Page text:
Taormina has been settled since the C7th BC and there are remains from both the Greek and Roman times
Greeks left their mark with an impressive theatre which was used for
dramatic or musical performances. This became an amphitheatre for
gladiatorial contests under the Romans. Set above the town, this has
spectacular views across Taormina to Mount Etna
The semi circular structure dates from the C3rd BC and over 100,000 cubic meters of rock had to be removed when building it. The brickwork is Roman dating from when the theatre was rebuilt as an amphitheatre in the C2nd AD. It was divided into the Scena, Orchestra, Cavea and Portico.
An archway leads into the scena.
The scena was the stage where the actors performed. It had three large arched opening, six niches and two rows of pillars. During the Middle Ages, most of the columns were removed and used for building the cathedral and palazzios.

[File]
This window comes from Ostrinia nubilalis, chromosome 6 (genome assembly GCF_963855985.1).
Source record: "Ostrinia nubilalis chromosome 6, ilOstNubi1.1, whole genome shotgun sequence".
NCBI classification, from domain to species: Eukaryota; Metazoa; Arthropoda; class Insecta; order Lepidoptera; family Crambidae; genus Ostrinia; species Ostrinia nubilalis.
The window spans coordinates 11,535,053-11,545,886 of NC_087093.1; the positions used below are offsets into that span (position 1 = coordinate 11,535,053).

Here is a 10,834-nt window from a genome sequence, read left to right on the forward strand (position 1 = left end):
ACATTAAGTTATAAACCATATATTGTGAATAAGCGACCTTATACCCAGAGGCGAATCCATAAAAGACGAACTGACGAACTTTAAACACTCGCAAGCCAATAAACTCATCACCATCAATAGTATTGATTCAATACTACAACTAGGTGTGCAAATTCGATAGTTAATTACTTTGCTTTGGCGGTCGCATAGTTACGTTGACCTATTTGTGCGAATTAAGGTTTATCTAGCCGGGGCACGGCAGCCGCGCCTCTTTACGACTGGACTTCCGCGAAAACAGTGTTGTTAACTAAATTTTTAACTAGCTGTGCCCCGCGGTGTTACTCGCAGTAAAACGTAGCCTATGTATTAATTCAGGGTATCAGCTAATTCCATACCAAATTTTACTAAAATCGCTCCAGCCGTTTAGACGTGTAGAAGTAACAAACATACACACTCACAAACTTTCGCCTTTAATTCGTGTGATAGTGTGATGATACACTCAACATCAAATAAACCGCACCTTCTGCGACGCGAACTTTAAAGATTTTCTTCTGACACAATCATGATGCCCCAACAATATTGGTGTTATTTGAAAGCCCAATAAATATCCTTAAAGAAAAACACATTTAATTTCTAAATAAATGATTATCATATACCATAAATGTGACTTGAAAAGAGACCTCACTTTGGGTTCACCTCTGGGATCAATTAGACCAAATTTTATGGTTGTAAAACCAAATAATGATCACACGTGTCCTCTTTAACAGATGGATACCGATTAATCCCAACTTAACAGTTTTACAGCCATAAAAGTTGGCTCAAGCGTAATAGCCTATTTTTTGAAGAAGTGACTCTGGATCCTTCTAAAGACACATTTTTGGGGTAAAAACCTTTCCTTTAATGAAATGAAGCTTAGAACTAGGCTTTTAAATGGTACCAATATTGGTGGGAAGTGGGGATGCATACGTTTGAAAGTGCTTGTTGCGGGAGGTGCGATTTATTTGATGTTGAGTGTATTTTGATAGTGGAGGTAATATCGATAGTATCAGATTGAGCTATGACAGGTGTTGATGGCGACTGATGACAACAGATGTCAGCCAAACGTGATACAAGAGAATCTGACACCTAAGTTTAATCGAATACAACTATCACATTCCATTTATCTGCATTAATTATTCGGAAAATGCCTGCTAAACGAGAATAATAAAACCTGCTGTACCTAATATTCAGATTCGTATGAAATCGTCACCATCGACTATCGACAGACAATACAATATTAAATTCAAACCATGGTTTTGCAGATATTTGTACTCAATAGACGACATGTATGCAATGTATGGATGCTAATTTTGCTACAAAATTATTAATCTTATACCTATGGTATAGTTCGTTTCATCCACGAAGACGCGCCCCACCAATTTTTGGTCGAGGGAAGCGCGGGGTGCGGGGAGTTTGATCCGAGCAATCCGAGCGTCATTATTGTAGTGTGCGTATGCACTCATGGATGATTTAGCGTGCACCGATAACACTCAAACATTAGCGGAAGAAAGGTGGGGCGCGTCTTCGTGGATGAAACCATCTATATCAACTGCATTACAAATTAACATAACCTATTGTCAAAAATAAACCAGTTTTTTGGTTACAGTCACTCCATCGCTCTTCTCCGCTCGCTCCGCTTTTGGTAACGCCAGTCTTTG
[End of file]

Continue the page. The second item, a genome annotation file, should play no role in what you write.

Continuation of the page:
The Orchestra was the area for the musicians but the chorus and dancers may also perform there. This area was enlarged by the Romans and some of the lower rows of seats were removed. A deep trench was dug to house the animals
The cavea or auditorium could house up to 5.400 spectators with stone seats, reached by rows of steps.
Running round the top of the cavea are two brick porticos. In Roman times, these supported a terrace with additional seating.
There is the remains of a small Roman Odeon used for musical performances which is ticked away behind St Catherine’s Church. Unlike the Greek Theatre, this gets few visitors.
The remains of the stage area can be seen exposed in the nave floor in the church.
The Naumachie is a long wall running below Corso Umberto which dates from Roman times and is thought to be the supporting wall for a huge cistern that was part of a gymnasium. This runs alongside a narrow passageway with a small garden in front of it. This agin is quiet with few visitors.
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